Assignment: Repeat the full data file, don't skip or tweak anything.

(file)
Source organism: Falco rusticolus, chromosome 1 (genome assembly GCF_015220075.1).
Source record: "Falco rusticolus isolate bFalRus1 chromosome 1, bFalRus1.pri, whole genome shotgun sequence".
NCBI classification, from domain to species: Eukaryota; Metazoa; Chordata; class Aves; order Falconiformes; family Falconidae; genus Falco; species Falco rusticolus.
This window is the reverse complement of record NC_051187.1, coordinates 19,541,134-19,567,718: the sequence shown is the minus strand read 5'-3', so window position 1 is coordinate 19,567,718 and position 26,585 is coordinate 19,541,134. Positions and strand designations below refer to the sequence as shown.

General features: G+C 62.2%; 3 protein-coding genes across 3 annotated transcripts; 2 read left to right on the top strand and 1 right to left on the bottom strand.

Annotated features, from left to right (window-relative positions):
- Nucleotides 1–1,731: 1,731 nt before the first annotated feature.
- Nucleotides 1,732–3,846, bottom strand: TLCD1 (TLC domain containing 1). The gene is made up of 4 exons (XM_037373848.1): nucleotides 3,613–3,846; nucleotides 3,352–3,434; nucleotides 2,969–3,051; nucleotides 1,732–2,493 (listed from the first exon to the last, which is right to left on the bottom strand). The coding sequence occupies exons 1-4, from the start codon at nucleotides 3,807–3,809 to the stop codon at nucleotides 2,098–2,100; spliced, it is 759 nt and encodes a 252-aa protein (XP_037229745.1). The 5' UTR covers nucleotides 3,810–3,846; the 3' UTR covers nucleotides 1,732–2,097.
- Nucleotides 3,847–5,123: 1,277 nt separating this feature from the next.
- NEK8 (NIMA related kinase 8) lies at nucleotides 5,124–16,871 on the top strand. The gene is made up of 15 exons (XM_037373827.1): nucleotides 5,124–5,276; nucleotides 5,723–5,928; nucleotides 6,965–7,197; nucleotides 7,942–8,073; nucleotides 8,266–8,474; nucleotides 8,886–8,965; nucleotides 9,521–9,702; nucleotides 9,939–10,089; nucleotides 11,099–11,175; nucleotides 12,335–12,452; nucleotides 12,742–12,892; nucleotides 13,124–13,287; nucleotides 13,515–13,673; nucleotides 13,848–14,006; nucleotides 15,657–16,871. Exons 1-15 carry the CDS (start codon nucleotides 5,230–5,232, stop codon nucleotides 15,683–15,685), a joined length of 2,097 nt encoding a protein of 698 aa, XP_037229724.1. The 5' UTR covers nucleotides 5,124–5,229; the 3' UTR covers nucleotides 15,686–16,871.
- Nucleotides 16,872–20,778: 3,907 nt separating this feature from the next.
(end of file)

Source organism: Falco rusticolus, chromosome 1 (genome assembly GCF_015220075.1).
Source record: "Falco rusticolus isolate bFalRus1 chromosome 1, bFalRus1.pri, whole genome shotgun sequence".
NCBI classification, from domain to species: Eukaryota; Metazoa; Chordata; class Aves; order Falconiformes; family Falconidae; genus Falco; species Falco rusticolus.
This window is the reverse complement of record NC_051187.1, coordinates 19,541,134-19,567,718: the sequence shown is the minus strand read 5'-3', so window position 1 is coordinate 19,567,718 and position 26,585 is coordinate 19,541,134. Positions and strand designations below refer to the sequence as shown.

General features: G+C 62.2%; 3 protein-coding genes across 3 annotated transcripts; 2 read left to right on the top strand and 1 right to left on the bottom strand.

Annotated features, from left to right (window-relative positions):
- Nucleotides 1–1,731: 1,731 nt before the first annotated feature.
- Nucleotides 1,732–3,846, bottom strand: TLCD1 (TLC domain containing 1). The gene is made up of 4 exons (XM_037373848.1): nucleotides 3,613–3,846; nucleotides 3,352–3,434; nucleotides 2,969–3,051; nucleotides 1,732–2,493 (listed from the first exon to the last, which is right to left on the bottom strand). The coding sequence occupies exons 1-4, from the start codon at nucleotides 3,807–3,809 to the stop codon at nucleotides 2,098–2,100; spliced, it is 759 nt and encodes a 252-aa protein (XP_037229745.1). The 5' UTR covers nucleotides 3,810–3,846; the 3' UTR covers nucleotides 1,732–2,097.
- Nucleotides 3,847–5,123: 1,277 nt separating this feature from the next.
- NEK8 (NIMA related kinase 8) lies at nucleotides 5,124–16,871 on the top strand. The gene is made up of 15 exons (XM_037373827.1): nucleotides 5,124–5,276; nucleotides 5,723–5,928; nucleotides 6,965–7,197; nucleotides 7,942–8,073; nucleotides 8,266–8,474; nucleotides 8,886–8,965; nucleotides 9,521–9,702; nucleotides 9,939–10,089; nucleotides 11,099–11,175; nucleotides 12,335–12,452; nucleotides 12,742–12,892; nucleotides 13,124–13,287; nucleotides 13,515–13,673; nucleotides 13,848–14,006; nucleotides 15,657–16,871. Exons 1-15 carry the CDS (start codon nucleotides 5,230–5,232, stop codon nucleotides 15,683–15,685), a joined length of 2,097 nt encoding a protein of 698 aa, XP_037229724.1. The 5' UTR covers nucleotides 5,124–5,229; the 3' UTR covers nucleotides 15,686–16,871.
- Nucleotides 16,872–20,778: 3,907 nt separating this feature from the next.